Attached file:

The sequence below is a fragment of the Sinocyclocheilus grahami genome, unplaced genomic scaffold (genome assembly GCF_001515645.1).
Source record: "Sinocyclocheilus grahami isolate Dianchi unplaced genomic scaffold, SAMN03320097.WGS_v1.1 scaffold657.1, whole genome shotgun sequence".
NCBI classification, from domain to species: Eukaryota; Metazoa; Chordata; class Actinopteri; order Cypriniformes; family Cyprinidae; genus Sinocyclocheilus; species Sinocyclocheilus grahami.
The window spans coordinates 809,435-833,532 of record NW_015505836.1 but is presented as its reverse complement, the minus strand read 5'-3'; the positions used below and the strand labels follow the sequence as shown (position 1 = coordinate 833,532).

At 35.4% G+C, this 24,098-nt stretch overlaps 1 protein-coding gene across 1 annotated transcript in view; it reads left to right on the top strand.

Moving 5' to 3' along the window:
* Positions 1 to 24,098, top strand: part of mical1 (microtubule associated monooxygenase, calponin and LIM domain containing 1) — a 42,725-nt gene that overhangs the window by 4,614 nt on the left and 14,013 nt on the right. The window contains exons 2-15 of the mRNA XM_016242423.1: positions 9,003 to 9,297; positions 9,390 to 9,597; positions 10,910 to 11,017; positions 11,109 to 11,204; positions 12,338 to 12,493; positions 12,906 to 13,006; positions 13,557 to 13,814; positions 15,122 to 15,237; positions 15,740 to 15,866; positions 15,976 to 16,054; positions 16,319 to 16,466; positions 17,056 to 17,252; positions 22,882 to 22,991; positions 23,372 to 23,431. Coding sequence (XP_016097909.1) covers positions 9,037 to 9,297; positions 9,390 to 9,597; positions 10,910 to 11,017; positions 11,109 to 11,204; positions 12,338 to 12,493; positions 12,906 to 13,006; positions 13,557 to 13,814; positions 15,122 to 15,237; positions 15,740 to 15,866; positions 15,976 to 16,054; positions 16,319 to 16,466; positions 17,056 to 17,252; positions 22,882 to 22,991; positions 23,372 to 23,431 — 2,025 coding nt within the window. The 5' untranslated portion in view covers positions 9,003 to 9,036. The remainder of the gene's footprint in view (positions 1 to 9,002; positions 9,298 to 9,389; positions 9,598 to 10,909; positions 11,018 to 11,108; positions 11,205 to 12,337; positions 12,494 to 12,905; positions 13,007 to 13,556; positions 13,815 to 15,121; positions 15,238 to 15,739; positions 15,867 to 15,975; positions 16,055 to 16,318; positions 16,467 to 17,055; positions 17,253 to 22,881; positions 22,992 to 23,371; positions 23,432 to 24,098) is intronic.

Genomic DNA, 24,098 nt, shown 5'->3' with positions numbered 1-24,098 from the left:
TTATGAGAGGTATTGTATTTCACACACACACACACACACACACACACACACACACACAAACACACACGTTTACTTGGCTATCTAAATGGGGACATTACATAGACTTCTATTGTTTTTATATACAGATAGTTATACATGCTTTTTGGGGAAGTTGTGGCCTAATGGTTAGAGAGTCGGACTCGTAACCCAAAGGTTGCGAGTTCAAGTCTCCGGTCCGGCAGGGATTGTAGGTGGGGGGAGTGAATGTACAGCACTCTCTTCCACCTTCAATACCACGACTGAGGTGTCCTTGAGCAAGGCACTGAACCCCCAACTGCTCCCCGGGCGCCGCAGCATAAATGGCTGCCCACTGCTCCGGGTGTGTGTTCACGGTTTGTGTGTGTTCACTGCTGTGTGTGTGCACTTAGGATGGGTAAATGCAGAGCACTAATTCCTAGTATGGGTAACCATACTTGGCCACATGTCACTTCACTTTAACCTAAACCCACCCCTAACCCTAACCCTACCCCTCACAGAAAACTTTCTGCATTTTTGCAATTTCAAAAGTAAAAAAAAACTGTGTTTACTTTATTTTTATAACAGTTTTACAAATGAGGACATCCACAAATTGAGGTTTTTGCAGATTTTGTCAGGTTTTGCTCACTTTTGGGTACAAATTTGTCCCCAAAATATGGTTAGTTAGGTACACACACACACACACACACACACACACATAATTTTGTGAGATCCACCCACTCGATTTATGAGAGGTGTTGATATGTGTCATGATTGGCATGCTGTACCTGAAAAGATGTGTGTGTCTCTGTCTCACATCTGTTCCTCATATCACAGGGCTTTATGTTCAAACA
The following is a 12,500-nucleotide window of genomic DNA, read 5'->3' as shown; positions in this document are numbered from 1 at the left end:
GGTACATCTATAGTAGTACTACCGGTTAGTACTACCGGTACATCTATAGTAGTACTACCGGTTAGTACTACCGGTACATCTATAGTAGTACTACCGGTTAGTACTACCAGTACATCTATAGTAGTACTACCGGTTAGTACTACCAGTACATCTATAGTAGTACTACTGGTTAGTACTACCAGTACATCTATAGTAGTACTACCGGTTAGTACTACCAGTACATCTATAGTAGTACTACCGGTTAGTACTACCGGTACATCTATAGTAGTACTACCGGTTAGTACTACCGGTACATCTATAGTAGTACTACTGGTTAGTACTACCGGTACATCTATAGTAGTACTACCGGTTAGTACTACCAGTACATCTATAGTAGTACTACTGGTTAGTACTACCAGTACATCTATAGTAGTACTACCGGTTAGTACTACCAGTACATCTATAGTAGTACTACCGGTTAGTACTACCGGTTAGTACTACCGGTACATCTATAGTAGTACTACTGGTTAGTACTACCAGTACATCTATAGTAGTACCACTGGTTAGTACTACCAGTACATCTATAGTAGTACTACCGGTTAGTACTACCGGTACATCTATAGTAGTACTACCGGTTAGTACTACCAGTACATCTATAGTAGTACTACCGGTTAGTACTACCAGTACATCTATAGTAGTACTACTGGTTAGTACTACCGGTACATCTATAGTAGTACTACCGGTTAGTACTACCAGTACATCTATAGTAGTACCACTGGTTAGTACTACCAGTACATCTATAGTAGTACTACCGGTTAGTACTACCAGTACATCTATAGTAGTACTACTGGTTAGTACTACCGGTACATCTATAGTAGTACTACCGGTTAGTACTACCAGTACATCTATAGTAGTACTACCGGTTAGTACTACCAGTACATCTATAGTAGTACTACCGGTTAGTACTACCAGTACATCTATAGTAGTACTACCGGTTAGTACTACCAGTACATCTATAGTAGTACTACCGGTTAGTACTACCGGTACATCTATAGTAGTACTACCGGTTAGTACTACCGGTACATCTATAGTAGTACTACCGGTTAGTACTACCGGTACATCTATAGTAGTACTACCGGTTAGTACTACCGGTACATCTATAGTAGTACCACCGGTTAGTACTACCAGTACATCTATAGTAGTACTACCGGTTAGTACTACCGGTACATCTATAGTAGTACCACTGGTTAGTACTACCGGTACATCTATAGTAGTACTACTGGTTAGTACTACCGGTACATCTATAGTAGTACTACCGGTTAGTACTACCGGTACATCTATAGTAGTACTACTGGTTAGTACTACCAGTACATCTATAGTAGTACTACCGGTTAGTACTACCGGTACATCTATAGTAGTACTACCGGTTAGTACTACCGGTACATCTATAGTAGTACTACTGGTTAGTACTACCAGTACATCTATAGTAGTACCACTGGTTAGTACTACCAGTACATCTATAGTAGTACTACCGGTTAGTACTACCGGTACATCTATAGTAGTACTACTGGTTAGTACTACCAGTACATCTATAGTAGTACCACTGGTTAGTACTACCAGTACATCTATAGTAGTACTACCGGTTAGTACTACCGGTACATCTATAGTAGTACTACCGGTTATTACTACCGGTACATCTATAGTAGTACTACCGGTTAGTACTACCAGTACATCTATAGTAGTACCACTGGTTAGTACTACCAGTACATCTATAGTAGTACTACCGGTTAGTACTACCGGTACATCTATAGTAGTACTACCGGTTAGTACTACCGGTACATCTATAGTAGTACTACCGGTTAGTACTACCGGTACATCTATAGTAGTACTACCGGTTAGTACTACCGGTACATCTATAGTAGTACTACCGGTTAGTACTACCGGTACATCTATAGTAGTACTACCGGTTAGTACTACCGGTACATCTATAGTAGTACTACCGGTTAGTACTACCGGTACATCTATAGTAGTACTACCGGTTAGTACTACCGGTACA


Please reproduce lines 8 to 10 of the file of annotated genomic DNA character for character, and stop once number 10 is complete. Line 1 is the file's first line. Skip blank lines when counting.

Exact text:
Genomic DNA, 24,098 nt, shown 5'->3' with positions numbered 1-24,098 from the left:
TTATGAGAGGTATTGTATTTCACACACACACACACACACACACACACACACACACACAAACACACACGTTTACTTGGCTATCTAAATGGGGACATTACATAGACTTCTATTGTTTTTATATACAGATAGTTATACATGCTTTTTGGGGAAGTTGTGGCCTAATGGTTAGAGAGTCGGACTCGTAACCCAAAGGTTGCGAGTTCAAGTCTCCGGTCCGGCAGGGATTGTAGGTGGGGGGAGTGAATGTACAGCACTCTCTTCCACCTTCAATACCACGACTGAGGTGTCCTTGAGCAAGGCACTGAACCCCCAACTGCTCCCCGGGCGCCGCAGCATAAATGGCTGCCCACTGCTCCGGGTGTGTGTTCACGGTTTGTGTGTGTTCACTGCTGTGTGTGTGCACTTAGGATGGGTAAATGCAGAGCACTAATTCCTAGTATGGGTAACCATACTTGGCCACATGTCACTTCACTTTAACCTAAACCCACCCCTAACCCTAACCCTACCCCTCACAGAAAACTTTCTGCATTTTTGCAATTTCAAAAGTAAAAAAAAACTGTGTTTACTTTATTTTTATAACAGTTTTACAAATGAGGACATCCACAAATTGAGGTTTTTGCAGATTTTGTCAGGTTTTGCTCACTTTTGGGTACAAATTTGTCCCCAAAATATGGTTAGTTAGGTACACACACACACACACACACACACACACATAATTTTGTGAGATCCACCCACTCGATTTATGAGAGGTGTTGATATGTGTCATGATTGGCATGCTGTACCTGAAAAGATGTGTGTGTCTCTGTCTCACATCTGTTCCTCATATCACAGGGCTTTATGTTCAAACA
The following is a 12,500-nucleotide window of genomic DNA, read 5'->3' as shown; positions in this document are numbered from 1 at the left end: